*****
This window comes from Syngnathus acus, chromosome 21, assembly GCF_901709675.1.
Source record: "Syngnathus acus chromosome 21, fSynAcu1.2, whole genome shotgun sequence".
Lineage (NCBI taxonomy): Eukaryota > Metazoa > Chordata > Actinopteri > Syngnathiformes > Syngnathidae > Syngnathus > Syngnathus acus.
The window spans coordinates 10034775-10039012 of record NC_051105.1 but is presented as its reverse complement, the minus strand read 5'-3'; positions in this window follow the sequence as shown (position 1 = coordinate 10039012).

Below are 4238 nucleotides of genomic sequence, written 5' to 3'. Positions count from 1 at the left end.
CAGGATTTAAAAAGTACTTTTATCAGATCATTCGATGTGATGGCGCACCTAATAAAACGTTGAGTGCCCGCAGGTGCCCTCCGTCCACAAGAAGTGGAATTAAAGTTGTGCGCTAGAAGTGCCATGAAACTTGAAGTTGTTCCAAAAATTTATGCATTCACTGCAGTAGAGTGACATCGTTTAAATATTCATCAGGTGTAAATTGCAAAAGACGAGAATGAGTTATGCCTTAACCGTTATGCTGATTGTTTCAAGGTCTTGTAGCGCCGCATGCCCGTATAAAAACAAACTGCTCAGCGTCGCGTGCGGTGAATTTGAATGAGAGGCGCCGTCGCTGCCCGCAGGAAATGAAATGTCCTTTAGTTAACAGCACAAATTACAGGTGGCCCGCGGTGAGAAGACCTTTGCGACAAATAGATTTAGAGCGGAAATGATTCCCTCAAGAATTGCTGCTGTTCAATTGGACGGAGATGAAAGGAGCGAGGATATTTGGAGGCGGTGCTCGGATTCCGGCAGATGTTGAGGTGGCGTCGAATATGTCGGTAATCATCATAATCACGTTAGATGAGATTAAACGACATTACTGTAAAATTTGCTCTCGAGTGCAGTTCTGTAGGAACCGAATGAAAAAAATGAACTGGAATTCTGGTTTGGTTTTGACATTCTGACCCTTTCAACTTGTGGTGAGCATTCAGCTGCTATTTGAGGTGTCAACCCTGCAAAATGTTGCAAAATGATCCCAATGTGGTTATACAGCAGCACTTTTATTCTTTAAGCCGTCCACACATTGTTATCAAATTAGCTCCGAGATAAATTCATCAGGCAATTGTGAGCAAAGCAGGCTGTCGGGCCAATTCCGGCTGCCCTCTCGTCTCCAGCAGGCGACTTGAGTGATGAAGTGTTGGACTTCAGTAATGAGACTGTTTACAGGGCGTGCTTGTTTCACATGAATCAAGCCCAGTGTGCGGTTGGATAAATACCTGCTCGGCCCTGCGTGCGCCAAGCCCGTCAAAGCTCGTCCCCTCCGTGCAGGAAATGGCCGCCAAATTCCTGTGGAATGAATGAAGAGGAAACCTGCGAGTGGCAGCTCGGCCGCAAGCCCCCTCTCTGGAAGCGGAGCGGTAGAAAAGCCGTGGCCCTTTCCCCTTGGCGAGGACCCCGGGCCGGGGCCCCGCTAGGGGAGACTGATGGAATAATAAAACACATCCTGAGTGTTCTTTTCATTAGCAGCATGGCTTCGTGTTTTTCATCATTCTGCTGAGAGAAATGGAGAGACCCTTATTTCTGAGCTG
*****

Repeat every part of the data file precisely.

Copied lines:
This window comes from Syngnathus acus, chromosome 21, assembly GCF_901709675.1.
Source record: "Syngnathus acus chromosome 21, fSynAcu1.2, whole genome shotgun sequence".
Lineage (NCBI taxonomy): Eukaryota > Metazoa > Chordata > Actinopteri > Syngnathiformes > Syngnathidae > Syngnathus > Syngnathus acus.
The window spans coordinates 10034775-10039012 of record NC_051105.1 but is presented as its reverse complement, the minus strand read 5'-3'; positions in this window follow the sequence as shown (position 1 = coordinate 10039012).

Below are 4238 nucleotides of genomic sequence, written 5' to 3'. Positions count from 1 at the left end.
CAGGATTTAAAAAGTACTTTTATCAGATCATTCGATGTGATGGCGCACCTAATAAAACGTTGAGTGCCCGCAGGTGCCCTCCGTCCACAAGAAGTGGAATTAAAGTTGTGCGCTAGAAGTGCCATGAAACTTGAAGTTGTTCCAAAAATTTATGCATTCACTGCAGTAGAGTGACATCGTTTAAATATTCATCAGGTGTAAATTGCAAAAGACGAGAATGAGTTATGCCTTAACCGTTATGCTGATTGTTTCAAGGTCTTGTAGCGCCGCATGCCCGTATAAAAACAAACTGCTCAGCGTCGCGTGCGGTGAATTTGAATGAGAGGCGCCGTCGCTGCCCGCAGGAAATGAAATGTCCTTTAGTTAACAGCACAAATTACAGGTGGCCCGCGGTGAGAAGACCTTTGCGACAAATAGATTTAGAGCGGAAATGATTCCCTCAAGAATTGCTGCTGTTCAATTGGACGGAGATGAAAGGAGCGAGGATATTTGGAGGCGGTGCTCGGATTCCGGCAGATGTTGAGGTGGCGTCGAATATGTCGGTAATCATCATAATCACGTTAGATGAGATTAAACGACATTACTGTAAAATTTGCTCTCGAGTGCAGTTCTGTAGGAACCGAATGAAAAAAATGAACTGGAATTCTGGTTTGGTTTTGACATTCTGACCCTTTCAACTTGTGGTGAGCATTCAGCTGCTATTTGAGGTGTCAACCCTGCAAAATGTTGCAAAATGATCCCAATGTGGTTATACAGCAGCACTTTTATTCTTTAAGCCGTCCACACATTGTTATCAAATTAGCTCCGAGATAAATTCATCAGGCAATTGTGAGCAAAGCAGGCTGTCGGGCCAATTCCGGCTGCCCTCTCGTCTCCAGCAGGCGACTTGAGTGATGAAGTGTTGGACTTCAGTAATGAGACTGTTTACAGGGCGTGCTTGTTTCACATGAATCAAGCCCAGTGTGCGGTTGGATAAATACCTGCTCGGCCCTGCGTGCGCCAAGCCCGTCAAAGCTCGTCCCCTCCGTGCAGGAAATGGCCGCCAAATTCCTGTGGAATGAATGAAGAGGAAACCTGCGAGTGGCAGCTCGGCCGCAAGCCCCCTCTCTGGAAGCGGAGCGGTAGAAAAGCCGTGGCCCTTTCCCCTTGGCGAGGACCCCGGGCCGGGGCCCCGCTAGGGGAGACTGATGGAATAATAAAACACATCCTGAGTGTTCTTTTCATTAGCAGCATGGCTTCGTGTTTTTCATCATTCTGCTGAGAGAAATGGAGAGACCCTTATTTCTGAGCTG